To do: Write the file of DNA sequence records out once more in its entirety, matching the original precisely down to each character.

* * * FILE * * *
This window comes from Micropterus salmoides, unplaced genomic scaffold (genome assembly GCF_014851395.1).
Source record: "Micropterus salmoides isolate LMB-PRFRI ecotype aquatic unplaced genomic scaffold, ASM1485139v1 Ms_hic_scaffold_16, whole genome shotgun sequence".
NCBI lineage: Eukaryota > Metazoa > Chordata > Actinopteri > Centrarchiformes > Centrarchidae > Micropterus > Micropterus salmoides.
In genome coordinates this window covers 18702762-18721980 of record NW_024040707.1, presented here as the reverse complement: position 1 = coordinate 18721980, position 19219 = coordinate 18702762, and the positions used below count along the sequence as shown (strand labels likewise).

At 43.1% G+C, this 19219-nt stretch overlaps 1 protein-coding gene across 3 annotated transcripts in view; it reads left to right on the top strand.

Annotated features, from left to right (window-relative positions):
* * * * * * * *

This window comes from Micropterus salmoides, unplaced genomic scaffold (genome assembly GCF_014851395.1).
Source record: "Micropterus salmoides isolate LMB-PRFRI ecotype aquatic unplaced genomic scaffold, ASM1485139v1 Ms_hic_scaffold_16, whole genome shotgun sequence".
NCBI lineage: Eukaryota > Metazoa > Chordata > Actinopteri > Centrarchiformes > Centrarchidae > Micropterus > Micropterus salmoides.
In genome coordinates this window covers 18702762-18721980 of record NW_024040707.1, presented here as the reverse complement: position 1 = coordinate 18721980, position 19219 = coordinate 18702762, and the positions used below count along the sequence as shown (strand labels likewise).

At 43.1% G+C, this 19219-nt stretch overlaps 1 protein-coding gene across 3 annotated transcripts in view; it reads left to right on the top strand.

Annotated features, from left to right (window-relative positions):